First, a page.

January 30, 2010
More than three weeks after and whistled past the deadline for to get serious in talks aimed at dismantling Iran’s nuclear weapons program, spoke to the issue in his State of the Union address. He said:
“As Iran’s leaders continue to ignore their obligations, there should be no doubt: They, too, will face growing consequences. That is a promise.”
A promise? Really? Then let’s make good on it.
The day after the speech, the Senate passed a bill that would impose gasoline sanctions on Iran. The House has passed similar legislation. Now Congress must reconcile the measures and send a final version to the President for his signature and tough enforcement.
The gist is that companies would, in effect, be barred from exporting gasoline to Iran or helping to expand the country’s oil-refining capacity. There would also be a broad ban on direct imports from and exports to Iran, exempting food and medicine.
In addition, the administration would be required to freeze the assets of Iranians who are active in weapons proliferation or terrorism. And the bill would prohibit the U.S. government from buying goods from foreign firms that do business in Iran’s energy sector.
Despite sitting on huge reserves of oil, Iran lacks gasoline refinement capacity. Cutting gasoline imports could severely crimp its economy, placing Ahmadinejad and Khamenei under intensifying domestic pressure.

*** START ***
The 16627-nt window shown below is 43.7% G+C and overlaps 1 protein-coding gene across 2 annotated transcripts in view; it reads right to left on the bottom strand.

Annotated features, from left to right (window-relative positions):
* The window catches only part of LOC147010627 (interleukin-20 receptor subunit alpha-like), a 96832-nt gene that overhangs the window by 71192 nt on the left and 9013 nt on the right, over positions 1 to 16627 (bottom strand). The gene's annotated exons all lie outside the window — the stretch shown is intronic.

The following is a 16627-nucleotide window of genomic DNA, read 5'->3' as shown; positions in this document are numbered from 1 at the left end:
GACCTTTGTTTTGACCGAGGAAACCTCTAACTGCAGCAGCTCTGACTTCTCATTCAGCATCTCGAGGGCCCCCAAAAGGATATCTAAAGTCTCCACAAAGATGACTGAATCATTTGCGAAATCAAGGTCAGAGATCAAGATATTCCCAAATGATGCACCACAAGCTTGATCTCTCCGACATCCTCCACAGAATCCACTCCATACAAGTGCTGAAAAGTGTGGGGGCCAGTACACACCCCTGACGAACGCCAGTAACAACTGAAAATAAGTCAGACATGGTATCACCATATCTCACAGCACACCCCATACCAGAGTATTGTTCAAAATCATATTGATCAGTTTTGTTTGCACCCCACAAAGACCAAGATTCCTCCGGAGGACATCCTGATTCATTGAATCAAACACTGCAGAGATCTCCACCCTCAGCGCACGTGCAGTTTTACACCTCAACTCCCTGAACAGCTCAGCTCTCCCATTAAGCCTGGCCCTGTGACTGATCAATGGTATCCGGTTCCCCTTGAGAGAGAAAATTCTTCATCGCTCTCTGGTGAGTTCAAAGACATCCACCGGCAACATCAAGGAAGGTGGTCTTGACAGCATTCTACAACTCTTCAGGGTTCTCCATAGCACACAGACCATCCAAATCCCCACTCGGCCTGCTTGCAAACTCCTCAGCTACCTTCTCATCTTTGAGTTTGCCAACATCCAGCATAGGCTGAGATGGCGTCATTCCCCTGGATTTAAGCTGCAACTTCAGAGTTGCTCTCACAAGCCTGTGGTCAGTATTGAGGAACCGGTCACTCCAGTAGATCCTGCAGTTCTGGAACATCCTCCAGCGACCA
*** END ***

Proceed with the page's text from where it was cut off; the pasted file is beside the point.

The more the better, for these power-crazed, dissident-murdering, Jew-hating religious fanatics must finally suffer practical repercussions for their drive to dominate with the bomb.
They scorn world opinion. They dodge and they lie. They fund and terrorists with impunity. They yearn to threaten with something more than words. And it goes on and on as Obama and Secretary of State Clinton try to bring the likes of into a unified front on sanctions.
Sometimes you just have to go it alone. Now is one such time.
A week ago, Ahmadinejad vowed that he would soon deliver dramatic news about ‘s improved production of enriched uranium: “God willing, we will hear good news about the production of 20% [nuclear] fuel during the ‘Ten Days of Dawn.’”
The “Ten Days of Dawn,” which mark the 31st anniversary of the country’s 1979 Islamic Revolution, begin Monday.
Assuming that Ahmadinejad has finally managed to stifle popular fury through hangings, brutality and imprisonments, he will make a defiant show of the event. He believes that he has nothing to fear, and he must be taught otherwise with a shut down of his gasoline supply.